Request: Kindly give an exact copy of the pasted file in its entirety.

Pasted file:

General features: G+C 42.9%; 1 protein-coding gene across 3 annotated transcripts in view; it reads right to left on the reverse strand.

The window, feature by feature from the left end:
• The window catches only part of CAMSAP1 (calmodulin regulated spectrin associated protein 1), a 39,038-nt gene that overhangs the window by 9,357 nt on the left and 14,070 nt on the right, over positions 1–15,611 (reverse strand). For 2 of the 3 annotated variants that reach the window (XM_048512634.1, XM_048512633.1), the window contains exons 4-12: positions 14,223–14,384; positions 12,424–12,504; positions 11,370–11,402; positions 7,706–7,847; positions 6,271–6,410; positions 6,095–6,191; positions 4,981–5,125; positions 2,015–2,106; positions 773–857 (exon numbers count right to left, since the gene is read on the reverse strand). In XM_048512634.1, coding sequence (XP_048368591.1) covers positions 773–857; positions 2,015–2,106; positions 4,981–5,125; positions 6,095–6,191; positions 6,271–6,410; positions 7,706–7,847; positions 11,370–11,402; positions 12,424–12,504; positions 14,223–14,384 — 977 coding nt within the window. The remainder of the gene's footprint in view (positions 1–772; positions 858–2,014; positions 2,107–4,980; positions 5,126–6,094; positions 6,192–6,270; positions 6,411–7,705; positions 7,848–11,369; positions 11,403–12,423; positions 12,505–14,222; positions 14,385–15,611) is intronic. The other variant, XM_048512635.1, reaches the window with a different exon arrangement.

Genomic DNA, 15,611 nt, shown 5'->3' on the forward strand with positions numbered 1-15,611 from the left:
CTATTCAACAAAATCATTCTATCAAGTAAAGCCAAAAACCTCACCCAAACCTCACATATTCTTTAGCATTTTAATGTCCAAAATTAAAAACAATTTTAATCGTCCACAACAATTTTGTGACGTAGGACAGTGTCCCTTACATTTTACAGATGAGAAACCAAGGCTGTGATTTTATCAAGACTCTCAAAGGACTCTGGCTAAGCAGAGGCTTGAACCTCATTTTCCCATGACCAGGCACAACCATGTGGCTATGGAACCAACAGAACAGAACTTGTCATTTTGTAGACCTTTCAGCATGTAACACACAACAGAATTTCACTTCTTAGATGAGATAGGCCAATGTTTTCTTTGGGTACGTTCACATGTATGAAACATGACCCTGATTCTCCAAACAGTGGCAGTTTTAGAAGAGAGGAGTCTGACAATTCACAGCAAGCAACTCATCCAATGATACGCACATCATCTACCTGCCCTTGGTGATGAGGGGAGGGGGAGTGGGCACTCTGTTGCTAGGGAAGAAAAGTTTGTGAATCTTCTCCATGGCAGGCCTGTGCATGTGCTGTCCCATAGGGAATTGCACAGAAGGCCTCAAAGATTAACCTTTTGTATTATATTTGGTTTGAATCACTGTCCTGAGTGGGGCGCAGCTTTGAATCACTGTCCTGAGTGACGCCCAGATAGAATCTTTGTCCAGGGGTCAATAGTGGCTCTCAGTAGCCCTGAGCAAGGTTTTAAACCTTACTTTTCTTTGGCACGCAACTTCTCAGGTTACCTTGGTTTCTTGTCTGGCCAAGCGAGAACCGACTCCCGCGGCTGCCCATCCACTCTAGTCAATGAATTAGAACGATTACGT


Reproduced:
General features: G+C 42.9%; 1 protein-coding gene across 3 annotated transcripts in view; it reads right to left on the reverse strand.

The window, feature by feature from the left end:
• The window catches only part of CAMSAP1 (calmodulin regulated spectrin associated protein 1), a 39,038-nt gene that overhangs the window by 9,357 nt on the left and 14,070 nt on the right, over positions 1–15,611 (reverse strand). For 2 of the 3 annotated variants that reach the window (XM_048512634.1, XM_048512633.1), the window contains exons 4-12: positions 14,223–14,384; positions 12,424–12,504; positions 11,370–11,402; positions 7,706–7,847; positions 6,271–6,410; positions 6,095–6,191; positions 4,981–5,125; positions 2,015–2,106; positions 773–857 (exon numbers count right to left, since the gene is read on the reverse strand). In XM_048512634.1, coding sequence (XP_048368591.1) covers positions 773–857; positions 2,015–2,106; positions 4,981–5,125; positions 6,095–6,191; positions 6,271–6,410; positions 7,706–7,847; positions 11,370–11,402; positions 12,424–12,504; positions 14,223–14,384 — 977 coding nt within the window. The remainder of the gene's footprint in view (positions 1–772; positions 858–2,014; positions 2,107–4,980; positions 5,126–6,094; positions 6,192–6,270; positions 6,411–7,705; positions 7,848–11,369; positions 11,403–12,423; positions 12,505–14,222; positions 14,385–15,611) is intronic. The other variant, XM_048512635.1, reaches the window with a different exon arrangement.

Genomic DNA, 15,611 nt, shown 5'->3' on the forward strand with positions numbered 1-15,611 from the left:
CTATTCAACAAAATCATTCTATCAAGTAAAGCCAAAAACCTCACCCAAACCTCACATATTCTTTAGCATTTTAATGTCCAAAATTAAAAACAATTTTAATCGTCCACAACAATTTTGTGACGTAGGACAGTGTCCCTTACATTTTACAGATGAGAAACCAAGGCTGTGATTTTATCAAGACTCTCAAAGGACTCTGGCTAAGCAGAGGCTTGAACCTCATTTTCCCATGACCAGGCACAACCATGTGGCTATGGAACCAACAGAACAGAACTTGTCATTTTGTAGACCTTTCAGCATGTAACACACAACAGAATTTCACTTCTTAGATGAGATAGGCCAATGTTTTCTTTGGGTACGTTCACATGTATGAAACATGACCCTGATTCTCCAAACAGTGGCAGTTTTAGAAGAGAGGAGTCTGACAATTCACAGCAAGCAACTCATCCAATGATACGCACATCATCTACCTGCCCTTGGTGATGAGGGGAGGGGGAGTGGGCACTCTGTTGCTAGGGAAGAAAAGTTTGTGAATCTTCTCCATGGCAGGCCTGTGCATGTGCTGTCCCATAGGGAATTGCACAGAAGGCCTCAAAGATTAACCTTTTGTATTATATTTGGTTTGAATCACTGTCCTGAGTGGGGCGCAGCTTTGAATCACTGTCCTGAGTGACGCCCAGATAGAATCTTTGTCCAGGGGTCAATAGTGGCTCTCAGTAGCCCTGAGCAAGGTTTTAAACCTTACTTTTCTTTGGCACGCAACTTCTCAGGTTACCTTGGTTTCTTGTCTGGCCAAGCGAGAACCGACTCCCGCGGCTGCCCATCCACTCTAGTCAATGAATTAGAACGATTACGT